Real Analysis: A senior level year-long course in real analysis, including basic set theory and metric topology as review in the appendides A and B of our text [ITM]. In 545/6, analysis in Rn, including differentiation, integration, Taylor's theorem, uniform convergence, and the inverse and implicit function theorems, and basics of elementry differential equations, as reviewed in Appendicies C and D of the 545/6 text, Lee's Introduction to Smooth Manifolds [ISM].
Algebra: Group theory as review in appendix C of [ITM]. In 545/6, linear algebra plays a surprisingly large role; the needed facts are reviewed in Appendix B of [ISM].
Vector Calculus. In 545/6, we generalize the ideas of gradient, divergence, and curl, and the theorems of Green, Stokes, and Gauss. (Gauss's theorem is also known as the divergence theorem.) While the vector calculus versions are not used directly, students who remember them well usually find the generalized versions a bit easier to learn and work with.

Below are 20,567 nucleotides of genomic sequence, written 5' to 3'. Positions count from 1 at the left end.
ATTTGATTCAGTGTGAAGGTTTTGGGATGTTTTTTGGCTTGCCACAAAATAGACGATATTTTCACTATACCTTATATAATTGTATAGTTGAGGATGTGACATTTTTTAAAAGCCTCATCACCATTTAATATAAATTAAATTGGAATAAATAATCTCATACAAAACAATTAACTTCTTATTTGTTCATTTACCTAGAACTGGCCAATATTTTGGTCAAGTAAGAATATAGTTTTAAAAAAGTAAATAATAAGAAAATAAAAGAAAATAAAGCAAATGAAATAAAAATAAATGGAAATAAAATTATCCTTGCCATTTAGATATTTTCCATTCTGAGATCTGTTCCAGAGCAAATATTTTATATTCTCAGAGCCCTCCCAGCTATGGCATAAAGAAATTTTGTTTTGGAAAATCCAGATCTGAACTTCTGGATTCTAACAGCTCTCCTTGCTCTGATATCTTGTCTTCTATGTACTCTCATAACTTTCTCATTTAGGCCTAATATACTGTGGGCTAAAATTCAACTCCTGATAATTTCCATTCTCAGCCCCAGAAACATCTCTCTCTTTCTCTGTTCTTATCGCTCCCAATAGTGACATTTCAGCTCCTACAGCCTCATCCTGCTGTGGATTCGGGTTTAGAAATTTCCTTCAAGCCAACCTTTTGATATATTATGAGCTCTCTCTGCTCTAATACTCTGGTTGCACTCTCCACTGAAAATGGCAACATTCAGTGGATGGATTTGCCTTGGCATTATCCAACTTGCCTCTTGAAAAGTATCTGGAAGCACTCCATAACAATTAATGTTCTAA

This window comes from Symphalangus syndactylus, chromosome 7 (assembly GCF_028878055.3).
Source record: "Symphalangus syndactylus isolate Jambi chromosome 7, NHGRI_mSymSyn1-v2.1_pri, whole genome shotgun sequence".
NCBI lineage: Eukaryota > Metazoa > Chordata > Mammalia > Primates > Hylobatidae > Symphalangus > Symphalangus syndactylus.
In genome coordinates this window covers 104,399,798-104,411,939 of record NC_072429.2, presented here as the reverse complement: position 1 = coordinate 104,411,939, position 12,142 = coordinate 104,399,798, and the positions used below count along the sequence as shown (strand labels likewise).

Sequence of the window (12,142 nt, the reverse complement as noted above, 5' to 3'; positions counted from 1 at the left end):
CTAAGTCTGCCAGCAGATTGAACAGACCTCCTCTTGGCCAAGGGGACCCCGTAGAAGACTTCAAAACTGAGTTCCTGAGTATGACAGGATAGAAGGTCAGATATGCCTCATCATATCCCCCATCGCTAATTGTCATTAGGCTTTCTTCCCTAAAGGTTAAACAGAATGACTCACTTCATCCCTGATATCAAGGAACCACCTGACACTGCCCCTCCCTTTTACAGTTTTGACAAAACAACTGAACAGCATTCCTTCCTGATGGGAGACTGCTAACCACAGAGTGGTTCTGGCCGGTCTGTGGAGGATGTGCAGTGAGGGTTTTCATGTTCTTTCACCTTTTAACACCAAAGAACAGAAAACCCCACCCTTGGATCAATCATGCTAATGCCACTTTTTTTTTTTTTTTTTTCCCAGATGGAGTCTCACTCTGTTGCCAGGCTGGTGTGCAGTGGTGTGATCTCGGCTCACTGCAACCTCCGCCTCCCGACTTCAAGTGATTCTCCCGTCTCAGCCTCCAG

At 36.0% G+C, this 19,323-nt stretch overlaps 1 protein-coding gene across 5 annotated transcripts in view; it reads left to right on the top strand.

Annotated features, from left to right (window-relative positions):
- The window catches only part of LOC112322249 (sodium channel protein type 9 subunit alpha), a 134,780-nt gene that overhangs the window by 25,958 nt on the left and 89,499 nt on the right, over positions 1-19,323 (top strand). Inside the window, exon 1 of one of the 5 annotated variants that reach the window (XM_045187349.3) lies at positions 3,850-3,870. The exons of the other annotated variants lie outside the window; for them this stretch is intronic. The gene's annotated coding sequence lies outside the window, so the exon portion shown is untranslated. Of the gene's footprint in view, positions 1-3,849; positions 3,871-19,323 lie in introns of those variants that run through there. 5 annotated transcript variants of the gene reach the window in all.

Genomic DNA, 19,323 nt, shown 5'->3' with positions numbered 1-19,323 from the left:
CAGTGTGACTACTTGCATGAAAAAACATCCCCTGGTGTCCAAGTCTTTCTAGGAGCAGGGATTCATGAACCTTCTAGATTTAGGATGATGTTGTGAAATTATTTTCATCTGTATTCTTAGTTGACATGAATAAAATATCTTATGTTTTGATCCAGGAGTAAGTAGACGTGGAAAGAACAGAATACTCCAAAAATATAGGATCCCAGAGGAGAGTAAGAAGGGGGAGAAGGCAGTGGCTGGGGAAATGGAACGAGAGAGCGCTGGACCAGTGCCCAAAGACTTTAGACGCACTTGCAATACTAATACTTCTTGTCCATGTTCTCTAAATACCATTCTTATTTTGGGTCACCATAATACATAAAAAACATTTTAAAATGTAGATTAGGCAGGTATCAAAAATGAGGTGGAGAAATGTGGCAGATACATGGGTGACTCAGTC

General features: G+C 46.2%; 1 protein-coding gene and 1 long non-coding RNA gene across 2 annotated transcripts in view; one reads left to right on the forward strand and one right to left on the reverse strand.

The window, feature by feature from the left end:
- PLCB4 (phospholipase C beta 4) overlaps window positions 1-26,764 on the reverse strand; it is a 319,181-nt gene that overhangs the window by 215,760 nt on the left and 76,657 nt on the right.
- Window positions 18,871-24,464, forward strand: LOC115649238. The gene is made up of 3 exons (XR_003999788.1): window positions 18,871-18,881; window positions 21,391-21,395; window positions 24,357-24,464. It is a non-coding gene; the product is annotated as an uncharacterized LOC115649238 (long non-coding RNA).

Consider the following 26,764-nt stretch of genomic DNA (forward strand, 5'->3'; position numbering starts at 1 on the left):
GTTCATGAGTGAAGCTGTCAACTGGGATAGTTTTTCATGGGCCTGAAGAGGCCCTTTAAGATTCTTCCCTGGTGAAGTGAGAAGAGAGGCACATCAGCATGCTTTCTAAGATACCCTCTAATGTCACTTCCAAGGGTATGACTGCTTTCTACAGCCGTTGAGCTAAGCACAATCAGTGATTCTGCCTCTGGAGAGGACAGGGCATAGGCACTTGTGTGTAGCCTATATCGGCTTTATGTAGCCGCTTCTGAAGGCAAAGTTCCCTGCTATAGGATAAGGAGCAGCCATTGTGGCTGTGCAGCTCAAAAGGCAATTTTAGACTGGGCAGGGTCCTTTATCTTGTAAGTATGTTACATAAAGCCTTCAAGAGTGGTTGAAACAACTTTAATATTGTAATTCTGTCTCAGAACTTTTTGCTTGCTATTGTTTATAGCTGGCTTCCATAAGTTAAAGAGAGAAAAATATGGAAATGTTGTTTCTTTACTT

Many (not all) first year math graduate students find the Manifolds sequence a bit harder than the Algebra, Real Analysis, and Complex Analysis sequences. The next paragraph has my best guesses as to the reasons why this is so. If you are debating which courses to take, consider this information, and feel free to come discuss it with me further.
Math 504, 524, and 534 are somewhat like continuation of the corresponding undergraduate courses. Manifolds builds on ideas you've seen previously in several different math courses. This means when you're stuck on a problem, it may be less obvious where to look for the tools needed. The review of point set topology is very rapid, and then we start into topics where some students feel the style of proof is unlike their previous math courses. They even sometimes complain they don't know what it would mean to prove some types of mathematical statements. (There are lots of good models for proofs in the book, but some of the techniques take a bit of geting used to.) In 545/6, some of the prerequisites (see above) are distant memories.
Return to the Math 544 Homepage.